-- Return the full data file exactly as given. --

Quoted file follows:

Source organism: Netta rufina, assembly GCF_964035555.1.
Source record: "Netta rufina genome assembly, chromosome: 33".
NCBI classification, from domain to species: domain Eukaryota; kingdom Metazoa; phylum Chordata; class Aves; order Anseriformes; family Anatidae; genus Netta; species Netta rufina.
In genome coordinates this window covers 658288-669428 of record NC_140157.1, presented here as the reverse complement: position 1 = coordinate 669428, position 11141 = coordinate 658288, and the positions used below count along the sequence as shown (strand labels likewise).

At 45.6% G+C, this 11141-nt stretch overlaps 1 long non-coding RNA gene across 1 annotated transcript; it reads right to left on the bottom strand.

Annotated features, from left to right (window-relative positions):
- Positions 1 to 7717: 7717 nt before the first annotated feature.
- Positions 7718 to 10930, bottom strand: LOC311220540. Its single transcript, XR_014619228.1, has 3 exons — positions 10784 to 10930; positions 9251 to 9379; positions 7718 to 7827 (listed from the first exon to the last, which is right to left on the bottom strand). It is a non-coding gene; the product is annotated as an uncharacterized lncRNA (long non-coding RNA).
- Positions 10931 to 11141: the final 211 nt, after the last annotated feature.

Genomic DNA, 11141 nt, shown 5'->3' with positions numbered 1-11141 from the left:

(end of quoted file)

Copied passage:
Source organism: Netta rufina, assembly GCF_964035555.1.
Source record: "Netta rufina genome assembly, chromosome: 33".
NCBI classification, from domain to species: domain Eukaryota; kingdom Metazoa; phylum Chordata; class Aves; order Anseriformes; family Anatidae; genus Netta; species Netta rufina.
In genome coordinates this window covers 658288-669428 of record NC_140157.1, presented here as the reverse complement: position 1 = coordinate 669428, position 11141 = coordinate 658288, and the positions used below count along the sequence as shown (strand labels likewise).

At 45.6% G+C, this 11141-nt stretch overlaps 1 long non-coding RNA gene across 1 annotated transcript; it reads right to left on the bottom strand.

Annotated features, from left to right (window-relative positions):
- Positions 1 to 7717: 7717 nt before the first annotated feature.
- Positions 7718 to 10930, bottom strand: LOC311220540. Its single transcript, XR_014619228.1, has 3 exons — positions 10784 to 10930; positions 9251 to 9379; positions 7718 to 7827 (listed from the first exon to the last, which is right to left on the bottom strand). It is a non-coding gene; the product is annotated as an uncharacterized lncRNA (long non-coding RNA).
- Positions 10931 to 11141: the final 211 nt, after the last annotated feature.

Genomic DNA, 11141 nt, shown 5'->3' with positions numbered 1-11141 from the left: